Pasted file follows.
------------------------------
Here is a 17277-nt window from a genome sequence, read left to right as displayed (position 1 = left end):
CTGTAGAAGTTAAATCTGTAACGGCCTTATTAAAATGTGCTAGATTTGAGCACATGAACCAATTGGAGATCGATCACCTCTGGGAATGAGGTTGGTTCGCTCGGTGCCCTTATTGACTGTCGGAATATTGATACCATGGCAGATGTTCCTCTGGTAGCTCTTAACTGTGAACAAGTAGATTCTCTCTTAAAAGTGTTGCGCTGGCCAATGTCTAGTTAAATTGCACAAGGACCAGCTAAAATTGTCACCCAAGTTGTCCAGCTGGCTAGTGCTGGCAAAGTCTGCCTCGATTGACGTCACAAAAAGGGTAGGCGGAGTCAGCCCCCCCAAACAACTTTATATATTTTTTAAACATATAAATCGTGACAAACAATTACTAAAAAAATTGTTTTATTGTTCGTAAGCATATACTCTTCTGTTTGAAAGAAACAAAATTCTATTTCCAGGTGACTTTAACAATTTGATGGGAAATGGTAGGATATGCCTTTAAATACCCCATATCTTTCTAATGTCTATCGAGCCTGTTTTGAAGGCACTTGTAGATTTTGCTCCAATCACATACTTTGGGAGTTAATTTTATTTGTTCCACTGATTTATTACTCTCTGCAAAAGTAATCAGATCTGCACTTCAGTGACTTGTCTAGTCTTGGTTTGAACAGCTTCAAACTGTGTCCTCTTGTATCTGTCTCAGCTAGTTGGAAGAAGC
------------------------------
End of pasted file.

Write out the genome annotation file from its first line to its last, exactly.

Here is a 17277-nt window from a genome sequence, read left to right as displayed (position 1 = left end):
CTGTAGAAGTTAAATCTGTAACGGCCTTATTAAAATGTGCTAGATTTGAGCACATGAACCAATTGGAGATCGATCACCTCTGGGAATGAGGTTGGTTCGCTCGGTGCCCTTATTGACTGTCGGAATATTGATACCATGGCAGATGTTCCTCTGGTAGCTCTTAACTGTGAACAAGTAGATTCTCTCTTAAAAGTGTTGCGCTGGCCAATGTCTAGTTAAATTGCACAAGGACCAGCTAAAATTGTCACCCAAGTTGTCCAGCTGGCTAGTGCTGGCAAAGTCTGCCTCGATTGACGTCACAAAAAGGGTAGGCGGAGTCAGCCCCCCCAAACAACTTTATATATTTTTTAAACATATAAATCGTGACAAACAATTACTAAAAAAATTGTTTTATTGTTCGTAAGCATATACTCTTCTGTTTGAAAGAAACAAAATTCTATTTCCAGGTGACTTTAACAATTTGATGGGAAATGGTAGGATATGCCTTTAAATACCCCATATCTTTCTAATGTCTATCGAGCCTGTTTTGAAGGCACTTGTAGATTTTGCTCCAATCACATACTTTGGGAGTTAATTTTATTTGTTCCACTGATTTATTACTCTCTGCAAAAGTAATCAGATCTGCACTTCAGTGACTTGTCTAGTCTTGGTTTGAACAGCTTCAAACTGTGTCCTCTTGTATCTGTCTCAGCTAGTTGGAAGAAGC